Recently Nintendo has brought back a man who we all had mostly forgotten; Dr. Kawashima and his Brain Training was given to Wii U owners for free an
d for a brief time we were taken back to 2005 and reliving the first Nintendo DS phenomenon. The game made us see that the DS could be something more than a simple gaming platform; it could be a book, a puzzle collection, a musical instrument. Even The Sun released a crossword collection on the thing. However 2005 was a long time ago now and since then almost any device you can get these days sports these things called apps. The “app” has proven to be unlimited in what it has to offer and so easily accessible, it would seem that the handheld’s potential has been fully reached on a different platform, that does games and oh so much more. Everything the DS wanted to be is now easily found elsewhere.
However Nintendo still plugs their 3DS and Sony are still selling Vita’s on the market and neither shows any signs of letting up on them in favour of the app platforms. Yet when we consider the crazes that are Angry Birds and Candy Crush Saga it’s so tempting to speculate what potential something like Mario would receive on this platform. Popular icons such as Sonic the Hedgehog are finding new life on mobile gaming and even Professor Layton is about to merge his handheld release with an app one. Sony and Nintendo could use this breath of life that apps seem to allow. For the casual gamer the thought of spending so much on the handheld and the game just doesn’t seem as worth popping on the app store and getting something of such quality for so much less. It’s hard to imagine how long more hard-core gamers can keep the handhelds running without the casual gamer support. However perhaps it is simply for the more dedicated gamer that the handheld still exists.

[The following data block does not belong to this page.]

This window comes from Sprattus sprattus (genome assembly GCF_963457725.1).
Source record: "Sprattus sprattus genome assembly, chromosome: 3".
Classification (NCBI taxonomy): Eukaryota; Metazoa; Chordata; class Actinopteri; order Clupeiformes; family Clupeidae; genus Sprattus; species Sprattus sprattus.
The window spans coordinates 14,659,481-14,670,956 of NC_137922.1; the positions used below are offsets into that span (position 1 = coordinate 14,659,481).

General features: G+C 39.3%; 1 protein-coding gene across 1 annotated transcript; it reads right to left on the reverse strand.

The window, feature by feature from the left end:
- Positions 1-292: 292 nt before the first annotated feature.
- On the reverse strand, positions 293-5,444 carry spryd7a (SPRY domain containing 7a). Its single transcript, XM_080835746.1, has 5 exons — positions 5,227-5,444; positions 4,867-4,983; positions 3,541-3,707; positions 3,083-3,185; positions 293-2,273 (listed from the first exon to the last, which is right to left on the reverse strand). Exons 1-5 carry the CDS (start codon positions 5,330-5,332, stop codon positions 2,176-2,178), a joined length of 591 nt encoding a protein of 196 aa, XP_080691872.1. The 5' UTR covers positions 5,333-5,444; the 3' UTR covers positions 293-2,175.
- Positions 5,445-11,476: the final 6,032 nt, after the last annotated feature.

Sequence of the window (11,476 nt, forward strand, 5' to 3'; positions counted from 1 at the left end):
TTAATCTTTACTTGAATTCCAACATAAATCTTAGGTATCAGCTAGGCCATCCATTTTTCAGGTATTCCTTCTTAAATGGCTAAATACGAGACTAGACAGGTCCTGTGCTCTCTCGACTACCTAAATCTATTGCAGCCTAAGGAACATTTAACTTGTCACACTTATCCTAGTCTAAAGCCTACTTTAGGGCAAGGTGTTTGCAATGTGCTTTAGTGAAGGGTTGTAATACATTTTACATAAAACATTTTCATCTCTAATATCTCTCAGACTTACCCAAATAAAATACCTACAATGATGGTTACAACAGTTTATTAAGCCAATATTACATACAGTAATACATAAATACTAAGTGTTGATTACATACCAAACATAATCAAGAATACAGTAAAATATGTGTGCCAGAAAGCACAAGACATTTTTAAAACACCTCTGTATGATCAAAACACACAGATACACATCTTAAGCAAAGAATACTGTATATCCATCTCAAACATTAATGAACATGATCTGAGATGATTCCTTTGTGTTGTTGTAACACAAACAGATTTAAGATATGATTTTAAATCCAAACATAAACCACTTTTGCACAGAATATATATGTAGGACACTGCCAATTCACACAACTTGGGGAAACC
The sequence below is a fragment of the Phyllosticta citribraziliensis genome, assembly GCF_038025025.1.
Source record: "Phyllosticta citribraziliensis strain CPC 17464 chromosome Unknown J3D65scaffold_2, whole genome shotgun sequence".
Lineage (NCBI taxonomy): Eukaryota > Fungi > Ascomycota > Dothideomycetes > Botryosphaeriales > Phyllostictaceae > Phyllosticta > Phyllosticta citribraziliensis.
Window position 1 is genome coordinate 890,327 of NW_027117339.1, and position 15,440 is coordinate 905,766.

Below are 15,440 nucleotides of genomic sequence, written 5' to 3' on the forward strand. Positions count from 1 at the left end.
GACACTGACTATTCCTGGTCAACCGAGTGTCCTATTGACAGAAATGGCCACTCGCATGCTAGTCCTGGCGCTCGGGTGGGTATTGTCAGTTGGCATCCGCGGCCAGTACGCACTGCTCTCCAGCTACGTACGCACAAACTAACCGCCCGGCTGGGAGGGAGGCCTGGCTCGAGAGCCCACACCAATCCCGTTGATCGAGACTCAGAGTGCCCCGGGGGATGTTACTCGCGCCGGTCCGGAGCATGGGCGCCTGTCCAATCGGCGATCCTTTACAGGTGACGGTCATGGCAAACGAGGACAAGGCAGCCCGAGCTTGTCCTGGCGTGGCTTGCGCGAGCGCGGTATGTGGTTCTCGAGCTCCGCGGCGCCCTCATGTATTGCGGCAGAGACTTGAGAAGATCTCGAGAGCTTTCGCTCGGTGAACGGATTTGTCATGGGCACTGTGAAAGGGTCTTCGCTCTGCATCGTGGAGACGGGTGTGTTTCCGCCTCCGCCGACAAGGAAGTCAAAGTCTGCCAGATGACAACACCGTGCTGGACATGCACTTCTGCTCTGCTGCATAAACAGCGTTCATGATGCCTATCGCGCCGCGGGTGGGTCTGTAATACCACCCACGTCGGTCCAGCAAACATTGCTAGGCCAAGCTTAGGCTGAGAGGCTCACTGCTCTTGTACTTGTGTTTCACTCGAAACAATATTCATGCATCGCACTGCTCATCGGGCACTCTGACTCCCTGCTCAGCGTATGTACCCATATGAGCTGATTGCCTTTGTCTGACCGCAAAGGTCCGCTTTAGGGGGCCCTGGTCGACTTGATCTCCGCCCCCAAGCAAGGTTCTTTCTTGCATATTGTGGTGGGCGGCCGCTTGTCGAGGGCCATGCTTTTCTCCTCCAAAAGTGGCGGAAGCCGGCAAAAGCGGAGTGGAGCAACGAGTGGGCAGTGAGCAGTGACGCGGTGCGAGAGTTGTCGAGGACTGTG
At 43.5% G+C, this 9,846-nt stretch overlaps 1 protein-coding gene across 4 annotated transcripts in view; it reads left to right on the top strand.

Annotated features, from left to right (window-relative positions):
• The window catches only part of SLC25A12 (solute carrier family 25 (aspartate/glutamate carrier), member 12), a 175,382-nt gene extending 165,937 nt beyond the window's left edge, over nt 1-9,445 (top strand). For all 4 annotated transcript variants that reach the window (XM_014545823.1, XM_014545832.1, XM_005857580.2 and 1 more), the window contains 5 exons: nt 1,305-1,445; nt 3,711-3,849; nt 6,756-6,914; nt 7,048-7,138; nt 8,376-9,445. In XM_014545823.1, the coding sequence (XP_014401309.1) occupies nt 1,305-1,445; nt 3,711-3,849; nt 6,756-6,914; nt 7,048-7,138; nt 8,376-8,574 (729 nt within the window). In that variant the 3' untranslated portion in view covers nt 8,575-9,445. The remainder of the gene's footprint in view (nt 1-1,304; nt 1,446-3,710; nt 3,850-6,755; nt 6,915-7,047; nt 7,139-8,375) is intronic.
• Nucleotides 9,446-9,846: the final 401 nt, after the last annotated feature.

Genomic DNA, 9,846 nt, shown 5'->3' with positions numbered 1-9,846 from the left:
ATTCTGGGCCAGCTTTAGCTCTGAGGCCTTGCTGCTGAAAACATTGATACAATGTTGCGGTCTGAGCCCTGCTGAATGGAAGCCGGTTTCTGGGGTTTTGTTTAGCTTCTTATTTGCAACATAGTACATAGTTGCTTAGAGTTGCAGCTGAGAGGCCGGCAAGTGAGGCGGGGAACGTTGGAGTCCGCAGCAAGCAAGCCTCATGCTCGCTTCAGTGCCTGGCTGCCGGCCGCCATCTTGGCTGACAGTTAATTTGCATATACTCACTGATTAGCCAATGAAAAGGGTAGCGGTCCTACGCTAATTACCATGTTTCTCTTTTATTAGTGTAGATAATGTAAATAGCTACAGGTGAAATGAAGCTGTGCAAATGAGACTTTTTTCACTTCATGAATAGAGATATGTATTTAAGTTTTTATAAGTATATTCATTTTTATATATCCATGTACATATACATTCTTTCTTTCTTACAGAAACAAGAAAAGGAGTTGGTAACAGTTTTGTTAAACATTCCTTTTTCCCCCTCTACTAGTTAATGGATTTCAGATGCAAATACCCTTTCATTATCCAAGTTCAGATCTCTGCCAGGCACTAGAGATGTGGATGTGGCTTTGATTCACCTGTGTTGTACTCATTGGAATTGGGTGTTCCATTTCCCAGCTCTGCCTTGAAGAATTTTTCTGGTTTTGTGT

Returning to Dr. Kawashima for the moment, participating in brain training I began to think wouldn’t it be great to get this one my phone then I could do my brain training so easily and quickly while I’m in between things. I’m always going to access to my phone wherever I am after all. However while following this trail of thought, Kawashima delightfully announced to me that I had a brain age of 32, “that’s 10 years over your actual age” he informs me with that light disappointment in his eyes. So I told myself next time I’m going to concentrate fully on this game. I faced Kawashima’s challenges again when my head was entirely in the game and lo and behold I was rewarded with a brain age of 22. Seems kind of obvious really that concentration is the key but then consider how we consume our apps, that we are more inclined to use them to fill gaps in our day or used whilst undertaking another task either in the foreground or background. The conscious effort to pull out our 3DS or Vita to play a game would suggest we are making more of an effort to play the game than we would simply pulling out our phone from our pocket to see what it has to offer us in our moments reprise.
Like Montag’s struggle to read on the subway in Fahrenheit 451, the app is constantly bombarding us with external data (things like Facebook, Twitter, texts and phone calls and especially advertising demanding our attention at any and all moments) becoming almost impossible to process exactly what’s on the page in front of us. We cannot realise the words on the page when external forces are penetrating our mental state and the same applies to the video game; we cannot realise the game before us when we’re being invited to divert our attentions from it at any moment. At least on a handheld, the game remains the forefront of the experience.
Thus perhaps the reason the handheld still exists is to remind us that a game is something we can fully engage with, not a filler gap. Because the app game can be so easily infiltrated, we cannot get caught up in the game as much as we would playing on a handheld. While this isn’t so much a concern for the casual gamer, if we were to wholly throw our laurels into the app market then the ability to appreciate the act of playing a game would be lost to an attitude which encourages filling in the blanks of our daily lives. Therefore, while I acknowledge that the app market is a wonderful and exciting opportunity for the gaming industry, it is in the handheld that the engrossing portable gaming experience lies because the game remains the focus and not the side-track. Thus it is important for us to keep supporting both platforms because each provides a different outlet and nurtures different attitudes towards gaming, making both rewarding in their own right. Though for a less casual gamer like me, it’s handhelds all the way.